Experts from RMIT are available to talk to media about a variety of topics ahead of Saturday’s AFL Grand Final between Collingwood and West Coast.
Topics range from which team might be better mentally prepared, to game-day entertainment and the longstanding anti-Collingwood mentality.
Dr Merv Jackson
Topics: effective behavioural coaching, stress/anxiety management in sport, sport motivation, sport personality, optimising performance in sport, crowd/spectator behaviour, game momentum, team cohesion, the role of coach once the game begins and the role of psychology in fit, skilful athletes
"Collingwood has the bigger mental challenge. The Pies' players have less finals experience - only three players from the 2010 premiership team remain - and their loss to West Coast three weeks ago in the first week of the finals will remain fresh in their minds.
"The key for Pies coach Nathan Buckley and his team is to identify the pressures for individual players during the week and on game day and put plans in place to handle them. Known as the inoculation effect, when someone knows what's going on and how it could disrupt them they're better able to handle it.
"West Coast will be boosted by their recent wins over Collingwood (second qualifying final and round 17) and the fact many of their players have played on the last Saturday in September before, even though Hawthorn ultimately grabbed the Grand Final glory in 2015.
"This edge will lose its significance as the game goes on."
Dr Merv Jackson is a senior lecturer in RMIT's School of Health and Biomedical Sciences. He is also a registered sports psychologist with more than 40 years' experience.
*Merv does not have a mobile number but is responsive on email*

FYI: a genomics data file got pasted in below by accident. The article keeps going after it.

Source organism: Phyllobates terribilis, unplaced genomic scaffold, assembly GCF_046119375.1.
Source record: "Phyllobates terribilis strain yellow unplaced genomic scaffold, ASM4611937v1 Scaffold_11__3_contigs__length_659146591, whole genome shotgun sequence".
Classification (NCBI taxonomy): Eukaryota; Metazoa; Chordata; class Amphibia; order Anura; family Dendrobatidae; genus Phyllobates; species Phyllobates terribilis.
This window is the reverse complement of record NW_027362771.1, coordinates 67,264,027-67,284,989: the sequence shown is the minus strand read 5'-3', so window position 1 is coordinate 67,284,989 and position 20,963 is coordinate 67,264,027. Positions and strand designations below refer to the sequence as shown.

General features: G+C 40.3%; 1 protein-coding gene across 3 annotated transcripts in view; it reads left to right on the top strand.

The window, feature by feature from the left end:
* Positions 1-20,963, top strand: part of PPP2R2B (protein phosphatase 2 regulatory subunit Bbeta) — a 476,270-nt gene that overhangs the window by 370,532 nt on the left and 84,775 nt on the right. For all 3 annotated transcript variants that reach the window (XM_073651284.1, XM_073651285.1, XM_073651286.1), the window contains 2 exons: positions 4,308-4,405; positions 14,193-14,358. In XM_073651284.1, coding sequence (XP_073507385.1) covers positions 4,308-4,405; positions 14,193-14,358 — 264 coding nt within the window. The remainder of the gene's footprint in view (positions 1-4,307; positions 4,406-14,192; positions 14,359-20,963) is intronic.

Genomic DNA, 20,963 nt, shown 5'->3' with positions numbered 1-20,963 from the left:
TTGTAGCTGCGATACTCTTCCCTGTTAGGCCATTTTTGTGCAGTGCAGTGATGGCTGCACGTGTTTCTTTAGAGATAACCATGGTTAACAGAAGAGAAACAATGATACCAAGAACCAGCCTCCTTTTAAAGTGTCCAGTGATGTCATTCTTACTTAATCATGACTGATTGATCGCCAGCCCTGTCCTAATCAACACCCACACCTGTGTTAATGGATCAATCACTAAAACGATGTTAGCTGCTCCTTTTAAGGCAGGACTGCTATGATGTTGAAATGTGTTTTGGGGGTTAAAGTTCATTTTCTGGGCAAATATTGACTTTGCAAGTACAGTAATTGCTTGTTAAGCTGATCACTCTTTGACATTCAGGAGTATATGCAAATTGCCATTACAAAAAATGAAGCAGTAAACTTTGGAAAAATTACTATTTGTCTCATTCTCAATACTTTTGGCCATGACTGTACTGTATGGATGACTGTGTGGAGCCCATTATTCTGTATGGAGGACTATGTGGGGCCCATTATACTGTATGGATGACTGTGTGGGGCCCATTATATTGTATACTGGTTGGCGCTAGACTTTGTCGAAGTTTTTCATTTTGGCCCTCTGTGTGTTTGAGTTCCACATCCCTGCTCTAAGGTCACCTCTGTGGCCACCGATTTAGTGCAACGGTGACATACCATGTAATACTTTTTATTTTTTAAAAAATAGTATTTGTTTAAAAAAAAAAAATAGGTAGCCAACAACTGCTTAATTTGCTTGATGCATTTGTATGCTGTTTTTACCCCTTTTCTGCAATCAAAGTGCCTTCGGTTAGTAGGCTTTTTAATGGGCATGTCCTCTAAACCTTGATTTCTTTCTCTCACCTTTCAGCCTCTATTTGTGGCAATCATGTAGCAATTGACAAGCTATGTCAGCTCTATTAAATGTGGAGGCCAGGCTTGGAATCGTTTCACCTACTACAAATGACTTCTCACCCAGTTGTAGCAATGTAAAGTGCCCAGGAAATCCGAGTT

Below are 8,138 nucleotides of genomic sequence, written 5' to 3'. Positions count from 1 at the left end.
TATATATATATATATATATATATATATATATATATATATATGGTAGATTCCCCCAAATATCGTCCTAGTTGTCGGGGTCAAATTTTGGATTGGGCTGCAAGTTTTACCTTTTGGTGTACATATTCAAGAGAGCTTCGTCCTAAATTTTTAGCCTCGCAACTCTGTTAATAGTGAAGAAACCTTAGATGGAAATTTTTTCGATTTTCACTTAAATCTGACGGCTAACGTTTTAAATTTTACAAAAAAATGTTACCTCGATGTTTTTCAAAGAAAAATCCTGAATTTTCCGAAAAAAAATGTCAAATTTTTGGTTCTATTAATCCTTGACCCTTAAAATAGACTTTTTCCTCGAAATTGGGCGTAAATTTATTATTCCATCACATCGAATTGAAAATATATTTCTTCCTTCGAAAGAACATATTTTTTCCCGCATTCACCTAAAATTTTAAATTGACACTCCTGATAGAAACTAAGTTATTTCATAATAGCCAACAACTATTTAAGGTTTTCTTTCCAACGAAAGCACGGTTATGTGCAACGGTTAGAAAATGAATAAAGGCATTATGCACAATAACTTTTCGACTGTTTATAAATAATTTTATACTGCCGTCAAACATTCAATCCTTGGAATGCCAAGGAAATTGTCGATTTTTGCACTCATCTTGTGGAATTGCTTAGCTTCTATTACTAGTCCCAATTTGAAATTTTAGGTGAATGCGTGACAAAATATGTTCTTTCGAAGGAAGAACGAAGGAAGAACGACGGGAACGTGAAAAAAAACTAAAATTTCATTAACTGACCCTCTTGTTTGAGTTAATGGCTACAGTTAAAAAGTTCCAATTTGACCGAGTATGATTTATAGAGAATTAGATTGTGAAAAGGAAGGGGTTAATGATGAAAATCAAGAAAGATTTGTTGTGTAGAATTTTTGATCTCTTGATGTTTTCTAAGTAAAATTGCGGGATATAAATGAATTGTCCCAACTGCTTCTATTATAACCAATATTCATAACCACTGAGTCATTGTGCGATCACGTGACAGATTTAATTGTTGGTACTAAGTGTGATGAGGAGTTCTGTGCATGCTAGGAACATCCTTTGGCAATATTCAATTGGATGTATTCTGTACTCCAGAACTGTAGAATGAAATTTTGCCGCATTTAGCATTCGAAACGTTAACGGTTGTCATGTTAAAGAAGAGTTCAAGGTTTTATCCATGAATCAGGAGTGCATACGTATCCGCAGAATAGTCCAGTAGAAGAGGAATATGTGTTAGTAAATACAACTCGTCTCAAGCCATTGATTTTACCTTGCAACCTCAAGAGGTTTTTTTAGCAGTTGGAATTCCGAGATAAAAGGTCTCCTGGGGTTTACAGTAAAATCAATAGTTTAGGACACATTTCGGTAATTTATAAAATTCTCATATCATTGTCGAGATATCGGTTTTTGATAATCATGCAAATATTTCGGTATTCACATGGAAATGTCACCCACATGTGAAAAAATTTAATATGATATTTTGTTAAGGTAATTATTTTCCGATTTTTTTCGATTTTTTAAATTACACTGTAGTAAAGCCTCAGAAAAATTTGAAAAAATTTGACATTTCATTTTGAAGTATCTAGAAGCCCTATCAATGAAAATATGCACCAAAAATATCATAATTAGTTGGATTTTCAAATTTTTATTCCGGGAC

Dr Michelle Noon
0433 810 910 or firstname.lastname@example.org
Topics: Home ground advantage
“If it’s a close game, Collingwood may have the home ground advantage and not just because the Grand Final’s being played at the MCG. The black and white army could have a big impact on Collingwood's potential to win a record-equalling 16th premiership.
“We used to think home ground advantage related to the home team being in their routine or not having to travel.
“But recent research from the US has found that the home game advantage only applies in close games.
“Researchers found that umpires had to make close calls and would be influenced by the response from the crowd.
“The researchers argued this wasn’t intentional, but was a response to our innate human desire to belong to a group of people.
"If 60,000 people are screaming at you, 'It was in!' it's human nature to go with the group. The challenge is that the group, in this case, have a bias: they want their team to win!
“The take away for footy fans generally is to show up to games and be a loud as possible. That’s never more important than on Grand Final day.”
Dr Michelle Noon is a psychologist and criminologist who started her career with Victoria Police and in Senior Advisory with KPMG. She lectures in forensic interviewing at RMIT and researches the community’s fear of crime, and how this fear can be reduced to improve community well-being.